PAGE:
You may be forgiven for thinking that we often torture the stuffing out of our fabulous #PatternPuzzle fans. Well, last Saturday was no exception. I did a slightly tricky thing with a 'grown-on hood' and it was enough to make the pattern shapes very hard to read. I have seen similar styles in both historic and current fashion and have waited some time to try this out on the blog. The idea I have is to cut this dress from my knit block using a merino jersey. That could be either a one-way or two-way stretch knit. The Double Drape in this Maxi refers to the #CowlDrape on the back of this dress and the #GatheredDrape on the centre front (CF) seam. The hood styling may also be considered a #CowlDrape with the large tuck and the centre back(CB) line on the fold.
Here in the Pattern Plan I am using my close-fitting Knit Block, extended to ankle length for our maxi.
- Mark in your hem length, around the ankle area, according to personal preference for the front and back block.
- Extend shoulder line and drop the underarm to achieve a relaxed fit in the armhole.
- Make corresponding changes to the sleeve head.
- Widen the sleeve at the three quarter length. This will be eased/gathered into a rib cuff. The size of this cuff will depend on your rib fabric - often cut 2-4 cm smaller than finished measurement (forearm).
- Mark in the wide necklines, front and back, with a shallow 'V' in the front.
- Construct a grown-on band on the front neckline. This will extend as part of the hood pattern.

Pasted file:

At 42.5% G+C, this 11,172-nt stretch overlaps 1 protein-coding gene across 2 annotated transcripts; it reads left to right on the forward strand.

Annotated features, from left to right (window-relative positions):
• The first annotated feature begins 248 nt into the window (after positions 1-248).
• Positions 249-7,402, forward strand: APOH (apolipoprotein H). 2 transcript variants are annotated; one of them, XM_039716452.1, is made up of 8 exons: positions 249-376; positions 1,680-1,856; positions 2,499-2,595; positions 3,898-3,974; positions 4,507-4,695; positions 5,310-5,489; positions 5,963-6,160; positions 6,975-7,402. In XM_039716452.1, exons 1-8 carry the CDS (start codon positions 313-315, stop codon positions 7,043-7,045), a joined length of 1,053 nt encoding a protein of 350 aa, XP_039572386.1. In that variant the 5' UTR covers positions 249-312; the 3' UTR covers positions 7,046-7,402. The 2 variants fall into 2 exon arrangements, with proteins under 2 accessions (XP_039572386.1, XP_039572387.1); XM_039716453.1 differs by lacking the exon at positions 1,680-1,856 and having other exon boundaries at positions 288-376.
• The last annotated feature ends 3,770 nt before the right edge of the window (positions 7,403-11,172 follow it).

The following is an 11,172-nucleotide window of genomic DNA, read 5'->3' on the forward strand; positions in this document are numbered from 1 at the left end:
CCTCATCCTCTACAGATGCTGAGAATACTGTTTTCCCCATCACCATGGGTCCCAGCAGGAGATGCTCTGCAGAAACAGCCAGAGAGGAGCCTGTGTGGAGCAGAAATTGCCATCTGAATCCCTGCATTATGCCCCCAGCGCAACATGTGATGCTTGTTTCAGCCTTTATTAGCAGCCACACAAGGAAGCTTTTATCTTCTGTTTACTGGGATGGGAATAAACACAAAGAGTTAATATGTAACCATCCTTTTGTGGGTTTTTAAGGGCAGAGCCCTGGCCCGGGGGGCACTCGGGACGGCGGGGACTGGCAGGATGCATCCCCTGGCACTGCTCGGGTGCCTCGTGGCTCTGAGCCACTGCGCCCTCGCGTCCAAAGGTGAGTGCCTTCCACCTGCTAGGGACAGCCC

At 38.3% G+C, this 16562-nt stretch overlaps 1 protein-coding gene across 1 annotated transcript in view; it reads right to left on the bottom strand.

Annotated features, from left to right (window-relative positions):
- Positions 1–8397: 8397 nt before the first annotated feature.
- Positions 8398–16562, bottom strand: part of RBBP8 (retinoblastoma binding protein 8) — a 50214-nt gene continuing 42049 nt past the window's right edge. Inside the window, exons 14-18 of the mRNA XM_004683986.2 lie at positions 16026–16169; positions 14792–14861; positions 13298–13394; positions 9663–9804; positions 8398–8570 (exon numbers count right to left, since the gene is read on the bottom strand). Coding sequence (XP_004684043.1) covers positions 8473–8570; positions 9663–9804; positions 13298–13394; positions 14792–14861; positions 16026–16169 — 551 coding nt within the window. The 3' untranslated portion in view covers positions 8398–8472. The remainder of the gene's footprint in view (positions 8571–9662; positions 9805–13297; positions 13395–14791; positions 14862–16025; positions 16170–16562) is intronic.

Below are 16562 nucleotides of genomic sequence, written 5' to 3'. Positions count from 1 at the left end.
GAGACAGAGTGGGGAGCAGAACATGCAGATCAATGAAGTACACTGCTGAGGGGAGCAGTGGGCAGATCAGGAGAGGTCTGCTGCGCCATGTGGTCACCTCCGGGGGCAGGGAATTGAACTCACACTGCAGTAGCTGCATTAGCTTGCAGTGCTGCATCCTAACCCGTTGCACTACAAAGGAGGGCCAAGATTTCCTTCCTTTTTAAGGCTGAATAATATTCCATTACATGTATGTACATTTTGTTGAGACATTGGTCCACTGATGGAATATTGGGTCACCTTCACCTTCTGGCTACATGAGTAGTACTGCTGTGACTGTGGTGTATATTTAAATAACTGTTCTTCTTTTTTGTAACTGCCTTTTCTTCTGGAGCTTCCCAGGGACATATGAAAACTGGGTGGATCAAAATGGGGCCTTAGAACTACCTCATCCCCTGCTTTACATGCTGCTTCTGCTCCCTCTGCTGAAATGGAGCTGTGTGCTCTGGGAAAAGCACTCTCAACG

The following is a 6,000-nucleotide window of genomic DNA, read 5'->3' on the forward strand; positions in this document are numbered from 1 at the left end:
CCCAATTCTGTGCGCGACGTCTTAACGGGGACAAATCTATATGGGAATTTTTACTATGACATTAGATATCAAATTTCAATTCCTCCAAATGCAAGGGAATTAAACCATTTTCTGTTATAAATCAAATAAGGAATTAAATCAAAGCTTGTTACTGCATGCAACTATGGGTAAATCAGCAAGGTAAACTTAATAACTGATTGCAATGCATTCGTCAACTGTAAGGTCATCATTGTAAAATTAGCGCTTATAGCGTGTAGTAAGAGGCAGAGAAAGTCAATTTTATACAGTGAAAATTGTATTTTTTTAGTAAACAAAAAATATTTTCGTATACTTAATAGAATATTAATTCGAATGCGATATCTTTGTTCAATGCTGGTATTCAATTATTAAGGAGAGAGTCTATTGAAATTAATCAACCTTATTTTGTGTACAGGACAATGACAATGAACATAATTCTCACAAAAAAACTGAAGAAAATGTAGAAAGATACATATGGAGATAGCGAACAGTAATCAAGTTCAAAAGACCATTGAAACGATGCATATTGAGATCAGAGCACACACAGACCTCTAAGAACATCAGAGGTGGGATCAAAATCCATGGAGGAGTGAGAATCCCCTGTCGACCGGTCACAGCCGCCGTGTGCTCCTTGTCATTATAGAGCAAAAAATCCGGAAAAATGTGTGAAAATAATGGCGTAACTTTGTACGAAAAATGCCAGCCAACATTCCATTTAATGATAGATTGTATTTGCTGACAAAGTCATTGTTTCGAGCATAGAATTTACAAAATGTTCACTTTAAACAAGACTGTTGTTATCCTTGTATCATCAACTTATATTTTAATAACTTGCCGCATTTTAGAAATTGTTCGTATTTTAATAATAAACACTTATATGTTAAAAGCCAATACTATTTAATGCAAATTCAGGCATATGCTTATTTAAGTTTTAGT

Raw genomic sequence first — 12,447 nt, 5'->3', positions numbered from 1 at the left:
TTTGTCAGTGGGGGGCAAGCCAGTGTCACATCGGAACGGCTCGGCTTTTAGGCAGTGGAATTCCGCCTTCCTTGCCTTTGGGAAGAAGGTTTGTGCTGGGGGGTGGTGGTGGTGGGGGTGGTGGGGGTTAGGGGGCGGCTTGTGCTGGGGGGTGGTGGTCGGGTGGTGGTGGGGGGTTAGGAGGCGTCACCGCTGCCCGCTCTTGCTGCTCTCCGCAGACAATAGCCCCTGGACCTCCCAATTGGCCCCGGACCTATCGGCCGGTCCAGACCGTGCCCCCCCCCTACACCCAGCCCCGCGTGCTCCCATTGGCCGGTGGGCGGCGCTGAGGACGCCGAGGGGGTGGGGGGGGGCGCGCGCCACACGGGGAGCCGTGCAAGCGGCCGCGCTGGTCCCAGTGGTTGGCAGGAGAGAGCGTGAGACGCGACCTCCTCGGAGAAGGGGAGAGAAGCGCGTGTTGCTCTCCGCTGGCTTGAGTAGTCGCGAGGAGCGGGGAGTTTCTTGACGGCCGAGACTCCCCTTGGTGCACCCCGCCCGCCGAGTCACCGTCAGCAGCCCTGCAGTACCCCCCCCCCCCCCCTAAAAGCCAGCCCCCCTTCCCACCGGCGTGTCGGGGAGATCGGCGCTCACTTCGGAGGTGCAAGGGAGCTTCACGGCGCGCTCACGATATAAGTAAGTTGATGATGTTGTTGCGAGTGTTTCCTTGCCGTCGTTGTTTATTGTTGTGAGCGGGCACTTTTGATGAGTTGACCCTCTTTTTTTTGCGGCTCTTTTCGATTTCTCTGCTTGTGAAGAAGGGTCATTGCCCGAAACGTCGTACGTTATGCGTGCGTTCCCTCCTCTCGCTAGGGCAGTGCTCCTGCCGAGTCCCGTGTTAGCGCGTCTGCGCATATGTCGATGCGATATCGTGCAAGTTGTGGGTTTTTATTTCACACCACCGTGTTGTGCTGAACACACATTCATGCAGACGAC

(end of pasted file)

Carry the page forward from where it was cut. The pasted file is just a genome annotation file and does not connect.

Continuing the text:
- Lift the CF line to create the waterfall drape in the front seam.
- Lift the CB line to create the cowl drape in the lower back dress.
- Mark in the cut lines on the front and back bodice that will used to include extra fabric for the drape.
In the first pattern development:
- Cut through the dashed lines, joining the matching pieces from front and back bodice.
- Open them up through the centre front, keeping the centre back line together.
- Note I have drafted a hood 'grown-on' to the front neck as one piece. Then decided to split the hood between the front and back bodices.
The diagram below shows the distribution of the gathered drape in the centre front seam.
- It also shows the squaring up of the hemlines, placing the centre back line on the fold for the back cowl drape.
- Once the back yoke has been separated from the main body of the dress, the back section of the hood is added.
- Squaring up the back edge of the hood allows you to place it on the fold with a generous tuck to shape into the back of the head.
The grain lines and cutting instructions are on the pattern pieces below. Add the seam allowances that suit your own machinery and sewing style. These pattern making instructions have been developed with knit fabric in mind. If you are thinking of trying it for woven fabric you will need a fitted dress block and a different set of instructions.
Let me know if you have any questions in the comments section below. Always happy to help. :)